UBS, Deutsche Bank and HSBC Busted for Spoofing, But is it Really a Big Deal?

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For all the headlines generated by manipulative trading practices, one would think that successfully manipulating markets was a lucrative business. Judging by the stock prices of the firms commonly implicated in such practices, it just isn’t.

Earlier this week, UBS Group AG (NYSE:UBS), Deutsche Bank (NYSE:DB), and HSBC Holdings plc (NYSE:HSBC) settled for a total $47 million for spoofing activities. None of these stocks are doing well long term at all, despite seemingly successful manipulation. Spoofing is when a trader uses trading algorithms to place orders with the intent to cancel them before they are executed. Other trading algorithms pick up on the orders before they are executed and buy to try and benefit from small price gains, driving the stock price higher off of phantom demand. The spoofer can then sell at a higher price than otherwise by fooling other algorithms into placing orders.

From a legal perspective, thanks to Dodd-Frank, this is a no-no. The question is, should it be? Consider, spoofing is designed to fool other algorithms, not human traders directly. The spoofer makes money by triggering buy orders from high frequency trading (HFT) desks, which themselves are often accused of market manipulation by virtue of being HFTs. It’s essentially a game of one computer program trying to outsmart another one.

Let’s assume that spoofing is legal. What happens in that case? A spoofing algorithm X places orders and a second algorithm Y responds by placing more orders on the other end. The initial orders from X are cancelled, and Y is caught holding the bag. If this is legal, then whoever manages Y will lose some money at the expense of X. If Y does not want to be fooled by this activity any longer, the algorithm will be adjusted to wait a few more milliseconds or however long it takes until orders are completed, rendering the spoofing attempt ineffective.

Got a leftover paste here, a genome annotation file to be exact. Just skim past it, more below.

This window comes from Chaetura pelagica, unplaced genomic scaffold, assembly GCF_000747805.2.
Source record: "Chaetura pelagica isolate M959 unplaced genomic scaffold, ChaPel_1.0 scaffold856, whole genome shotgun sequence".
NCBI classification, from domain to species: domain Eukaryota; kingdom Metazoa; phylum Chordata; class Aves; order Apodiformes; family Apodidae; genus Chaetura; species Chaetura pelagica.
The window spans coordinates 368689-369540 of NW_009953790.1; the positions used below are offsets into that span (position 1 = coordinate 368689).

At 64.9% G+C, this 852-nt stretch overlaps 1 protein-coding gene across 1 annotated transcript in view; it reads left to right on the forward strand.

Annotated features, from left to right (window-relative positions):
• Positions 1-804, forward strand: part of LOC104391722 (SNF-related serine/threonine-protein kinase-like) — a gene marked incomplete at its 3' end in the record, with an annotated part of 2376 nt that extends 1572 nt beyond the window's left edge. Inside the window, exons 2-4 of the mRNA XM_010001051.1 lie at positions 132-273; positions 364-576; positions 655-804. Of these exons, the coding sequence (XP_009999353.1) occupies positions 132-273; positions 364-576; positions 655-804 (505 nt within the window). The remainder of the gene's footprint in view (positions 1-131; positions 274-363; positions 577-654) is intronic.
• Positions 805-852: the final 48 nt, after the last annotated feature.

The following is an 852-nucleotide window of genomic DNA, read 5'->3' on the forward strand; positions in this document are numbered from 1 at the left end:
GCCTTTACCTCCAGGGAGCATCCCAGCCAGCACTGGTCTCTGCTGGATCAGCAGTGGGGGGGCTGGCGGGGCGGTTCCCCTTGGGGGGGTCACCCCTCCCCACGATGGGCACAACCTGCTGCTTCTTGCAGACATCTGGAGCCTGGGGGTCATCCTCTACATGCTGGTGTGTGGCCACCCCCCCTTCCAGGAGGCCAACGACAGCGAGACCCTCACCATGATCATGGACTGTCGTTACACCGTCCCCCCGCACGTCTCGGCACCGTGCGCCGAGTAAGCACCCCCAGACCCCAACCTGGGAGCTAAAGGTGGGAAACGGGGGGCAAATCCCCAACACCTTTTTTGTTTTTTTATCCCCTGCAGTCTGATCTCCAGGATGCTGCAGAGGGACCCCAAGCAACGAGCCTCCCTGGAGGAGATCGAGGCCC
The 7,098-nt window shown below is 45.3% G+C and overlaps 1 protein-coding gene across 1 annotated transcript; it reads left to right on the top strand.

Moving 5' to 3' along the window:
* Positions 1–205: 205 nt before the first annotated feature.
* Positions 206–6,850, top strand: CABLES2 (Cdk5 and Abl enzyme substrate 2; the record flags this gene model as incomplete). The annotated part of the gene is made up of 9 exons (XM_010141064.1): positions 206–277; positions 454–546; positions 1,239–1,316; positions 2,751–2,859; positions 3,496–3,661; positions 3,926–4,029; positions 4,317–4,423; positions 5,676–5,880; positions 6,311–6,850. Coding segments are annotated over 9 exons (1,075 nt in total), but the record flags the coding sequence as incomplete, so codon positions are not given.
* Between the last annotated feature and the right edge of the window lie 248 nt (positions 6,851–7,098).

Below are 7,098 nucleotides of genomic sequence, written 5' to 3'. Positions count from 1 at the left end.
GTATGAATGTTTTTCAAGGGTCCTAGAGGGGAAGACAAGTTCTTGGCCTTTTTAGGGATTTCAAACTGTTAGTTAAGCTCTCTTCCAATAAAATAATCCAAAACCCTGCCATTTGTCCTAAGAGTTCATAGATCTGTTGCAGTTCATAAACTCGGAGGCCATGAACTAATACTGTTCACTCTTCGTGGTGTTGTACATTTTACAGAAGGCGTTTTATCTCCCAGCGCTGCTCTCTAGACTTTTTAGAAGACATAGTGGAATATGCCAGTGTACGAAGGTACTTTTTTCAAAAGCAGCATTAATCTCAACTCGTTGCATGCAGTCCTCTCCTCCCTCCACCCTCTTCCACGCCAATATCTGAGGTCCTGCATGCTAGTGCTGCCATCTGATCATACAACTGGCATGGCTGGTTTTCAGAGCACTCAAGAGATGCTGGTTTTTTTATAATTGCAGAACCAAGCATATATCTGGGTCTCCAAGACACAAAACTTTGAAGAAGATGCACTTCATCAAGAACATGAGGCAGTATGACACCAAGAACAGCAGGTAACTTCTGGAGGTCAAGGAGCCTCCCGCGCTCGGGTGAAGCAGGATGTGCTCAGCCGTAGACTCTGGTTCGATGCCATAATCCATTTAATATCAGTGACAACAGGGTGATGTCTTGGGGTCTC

One could lay equal blame on the trader that was spoofed. Only traders who use algorithms can be fooled by this tactic in the first place, so isn’t this really just a case of one manipulator one-upping a second manipulator? Why should this be illegal? Why not just let them try to fool each other and let them duke it out?

Judging by the fact that the banks involved in this crime are all dramatically below their 2007 highs and have never recovered from the 2008 financial crisis, one would think that this spoofing business is not that big of a deal anyway.

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